Richard earned his B.A. from the University of Vermont and his J.D. from the University of Connecticut School of Law, where he received the Certificate in Human Rights. Richard is a member of the American Immigration Lawyers Association and served as the Programs Chair of its Washington State chapter.

He is a member of the Bar of the State of Washington and a member of the Ninth Circuit Court of Appeals. In his spare time, Richard enjoys hiking with his dogs, attending concerts, and trying new restaurants with his wife.

Cat Itaya runs the Federal Pro Se Legal Assistance Program, providing free, limited-scope legal services to pro se civil litigants in the U.S. District Court for the District of Connecticut. Before coming to LAA to start this program, Cat ran a similar program in the U.S. District Court for the Eastern District of New York. She has served as a law clerk to the Honorable Guido Calabresi in the U.S. Court of Appeals for the Second Circuit, the Honorable Raymond J. Dearie in the Eastern District of New York, and the Honorable Mark G. Mastroianni in the District of Massachusetts. She graduated from the University of Chicago Law School in 2010. Cat is admitted to practice in New York and Connecticut.

Amanda Klay joined New Haven Legal Assistance as an Immigrant Justice Corps Fellow in September 2023. She earned her law degree from Quinnipiac University School of Law where she was a member of the Civil Justice Clinic and externed at two Connecticut Immigration Coalition member organizations.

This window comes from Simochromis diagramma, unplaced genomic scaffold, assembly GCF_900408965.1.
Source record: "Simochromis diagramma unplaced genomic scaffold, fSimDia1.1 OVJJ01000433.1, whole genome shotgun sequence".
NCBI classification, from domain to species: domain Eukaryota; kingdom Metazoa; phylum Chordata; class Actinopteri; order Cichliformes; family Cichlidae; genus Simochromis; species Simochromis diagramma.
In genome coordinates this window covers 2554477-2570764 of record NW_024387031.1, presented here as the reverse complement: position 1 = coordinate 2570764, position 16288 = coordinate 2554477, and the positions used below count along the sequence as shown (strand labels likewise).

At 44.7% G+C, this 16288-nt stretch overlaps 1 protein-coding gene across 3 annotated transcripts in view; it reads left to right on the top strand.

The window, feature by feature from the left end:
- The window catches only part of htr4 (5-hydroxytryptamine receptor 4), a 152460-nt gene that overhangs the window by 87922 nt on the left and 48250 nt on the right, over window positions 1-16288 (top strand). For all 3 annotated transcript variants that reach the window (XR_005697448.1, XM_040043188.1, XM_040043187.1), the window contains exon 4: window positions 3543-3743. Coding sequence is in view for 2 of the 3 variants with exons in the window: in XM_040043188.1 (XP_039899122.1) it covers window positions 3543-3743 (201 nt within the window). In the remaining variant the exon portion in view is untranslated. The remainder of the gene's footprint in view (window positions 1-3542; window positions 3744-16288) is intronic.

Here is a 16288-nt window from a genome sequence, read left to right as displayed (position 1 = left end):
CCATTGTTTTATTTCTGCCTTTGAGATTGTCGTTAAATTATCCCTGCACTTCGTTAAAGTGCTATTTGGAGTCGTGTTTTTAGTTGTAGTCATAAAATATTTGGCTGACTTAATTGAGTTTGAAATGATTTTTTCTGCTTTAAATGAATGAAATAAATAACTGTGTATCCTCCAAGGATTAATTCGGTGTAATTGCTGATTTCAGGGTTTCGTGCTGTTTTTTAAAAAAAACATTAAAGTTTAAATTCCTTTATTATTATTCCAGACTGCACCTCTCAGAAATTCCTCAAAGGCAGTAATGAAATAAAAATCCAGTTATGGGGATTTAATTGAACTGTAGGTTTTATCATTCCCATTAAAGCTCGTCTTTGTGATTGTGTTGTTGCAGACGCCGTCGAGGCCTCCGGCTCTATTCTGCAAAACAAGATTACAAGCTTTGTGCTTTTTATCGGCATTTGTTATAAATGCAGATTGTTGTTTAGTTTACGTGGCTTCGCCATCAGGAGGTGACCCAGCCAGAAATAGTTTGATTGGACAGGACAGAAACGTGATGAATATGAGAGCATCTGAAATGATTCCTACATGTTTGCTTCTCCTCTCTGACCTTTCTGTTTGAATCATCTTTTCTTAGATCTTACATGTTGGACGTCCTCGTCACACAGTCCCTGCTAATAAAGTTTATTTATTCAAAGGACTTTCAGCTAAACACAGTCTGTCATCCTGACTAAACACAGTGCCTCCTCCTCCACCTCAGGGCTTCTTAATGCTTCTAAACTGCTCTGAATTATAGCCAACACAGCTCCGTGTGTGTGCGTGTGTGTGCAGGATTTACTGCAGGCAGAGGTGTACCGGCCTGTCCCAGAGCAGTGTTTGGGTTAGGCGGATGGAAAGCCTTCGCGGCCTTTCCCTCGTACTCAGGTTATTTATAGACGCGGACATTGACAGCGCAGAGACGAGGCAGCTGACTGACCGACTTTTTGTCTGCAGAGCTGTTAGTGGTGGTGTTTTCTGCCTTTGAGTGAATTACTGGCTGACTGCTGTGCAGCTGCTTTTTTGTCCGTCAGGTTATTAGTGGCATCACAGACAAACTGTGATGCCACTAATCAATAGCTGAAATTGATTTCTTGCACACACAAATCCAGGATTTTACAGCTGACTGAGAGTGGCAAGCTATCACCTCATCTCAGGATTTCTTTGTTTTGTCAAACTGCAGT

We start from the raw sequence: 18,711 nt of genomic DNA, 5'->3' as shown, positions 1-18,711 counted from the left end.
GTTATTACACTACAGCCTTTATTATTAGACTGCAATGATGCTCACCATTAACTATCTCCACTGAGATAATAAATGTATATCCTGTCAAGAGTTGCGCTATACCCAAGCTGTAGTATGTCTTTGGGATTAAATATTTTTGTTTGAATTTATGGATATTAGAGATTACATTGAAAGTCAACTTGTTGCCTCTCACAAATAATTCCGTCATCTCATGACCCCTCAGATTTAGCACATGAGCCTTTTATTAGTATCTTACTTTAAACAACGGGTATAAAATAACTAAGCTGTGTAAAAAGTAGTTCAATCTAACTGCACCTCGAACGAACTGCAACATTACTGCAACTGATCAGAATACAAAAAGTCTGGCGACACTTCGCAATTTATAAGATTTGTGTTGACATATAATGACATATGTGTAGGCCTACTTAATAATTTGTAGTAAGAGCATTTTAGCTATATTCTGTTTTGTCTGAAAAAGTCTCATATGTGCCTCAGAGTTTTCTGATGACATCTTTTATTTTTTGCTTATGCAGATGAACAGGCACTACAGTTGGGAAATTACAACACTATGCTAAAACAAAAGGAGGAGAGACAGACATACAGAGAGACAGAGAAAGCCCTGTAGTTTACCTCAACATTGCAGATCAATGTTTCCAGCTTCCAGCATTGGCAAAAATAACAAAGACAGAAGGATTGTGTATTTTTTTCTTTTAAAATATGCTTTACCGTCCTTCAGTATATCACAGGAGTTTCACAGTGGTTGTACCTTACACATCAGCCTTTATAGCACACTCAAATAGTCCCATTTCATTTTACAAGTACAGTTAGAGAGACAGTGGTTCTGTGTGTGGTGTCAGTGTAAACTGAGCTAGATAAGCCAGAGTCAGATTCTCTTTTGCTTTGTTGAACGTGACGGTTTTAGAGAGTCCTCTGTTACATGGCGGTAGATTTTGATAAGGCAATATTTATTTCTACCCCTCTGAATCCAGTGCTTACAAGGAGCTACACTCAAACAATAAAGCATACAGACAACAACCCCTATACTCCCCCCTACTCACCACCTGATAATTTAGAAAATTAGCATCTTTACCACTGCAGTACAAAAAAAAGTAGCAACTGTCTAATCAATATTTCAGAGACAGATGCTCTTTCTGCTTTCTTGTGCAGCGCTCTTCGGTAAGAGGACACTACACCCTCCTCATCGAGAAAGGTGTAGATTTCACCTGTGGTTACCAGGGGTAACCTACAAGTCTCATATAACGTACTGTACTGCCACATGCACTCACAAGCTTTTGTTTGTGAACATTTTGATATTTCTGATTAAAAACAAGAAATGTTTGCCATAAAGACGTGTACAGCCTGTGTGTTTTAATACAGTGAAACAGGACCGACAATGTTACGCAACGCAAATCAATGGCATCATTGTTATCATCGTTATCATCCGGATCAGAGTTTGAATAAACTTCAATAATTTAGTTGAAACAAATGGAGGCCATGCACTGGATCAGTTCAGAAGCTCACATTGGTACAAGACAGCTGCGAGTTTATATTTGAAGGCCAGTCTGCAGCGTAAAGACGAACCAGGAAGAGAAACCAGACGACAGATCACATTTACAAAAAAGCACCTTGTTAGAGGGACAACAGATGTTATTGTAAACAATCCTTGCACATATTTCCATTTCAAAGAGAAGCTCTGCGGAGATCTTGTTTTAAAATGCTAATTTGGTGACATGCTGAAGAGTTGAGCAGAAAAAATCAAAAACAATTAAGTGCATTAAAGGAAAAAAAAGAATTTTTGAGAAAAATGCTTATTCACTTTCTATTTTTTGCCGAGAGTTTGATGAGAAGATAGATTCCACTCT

Prior to law school, Amanda served as Deputy Director of Legislative Affairs to Governor Ned Lamont. She previously worked at Yale School of Management and continues to serve as an Associate Fellow at Yale College as college advisor to first-generation and low-income students. Amanda is thrilled to carry the vision of universal representation forward at New Haven Legal Assistance Association where she will provide free legal counsel to clients seeking immigration relief.

Camille Lavache joined the family law unit with NHLAA in 2022 after receiving her J.D. from Quinnipiac University School of Law’s part-time evening program. Prior to going to law school, Camille worked as a paralegal with the Inmates’ Legal Aid Program, which existed through contract with the Connecticut Department of Corrections to help incarcerated individuals gain equal access to the courts. She also held positions as a civil, family, and office clerk at the New Haven Superior Court where she worked full-time while attending law school.

During law school, Camille participated in the Veteran’s Law Clinic, managed by the Connecticut Veteran’s Legal Center, where she drafted and submitted briefs on behalf of wrongfully discharged veterans to help them obtain their benefits. Camille also served as President of the Quinnipiac Black Law Students Association and was a member of the Multicultural, Diversity & Inclusion Committee where she was involved in facilitating faculty and staff with diversity issues, race relations and bringing awareness with respect to the Black Lives Matter movement. Camille was nominated as the Northeast Regional Black Law Students Association Black Excellence Member of the month as a result of her efforts.

Upon graduating law school, Camille was the recipient of the George W. Crawford Black Bar Association Award for overcoming significant cultural obstacles while exhibiting a record of leadership in diversity issues and demonstrating substantial and distinctive multicultural contributions to the legal profession.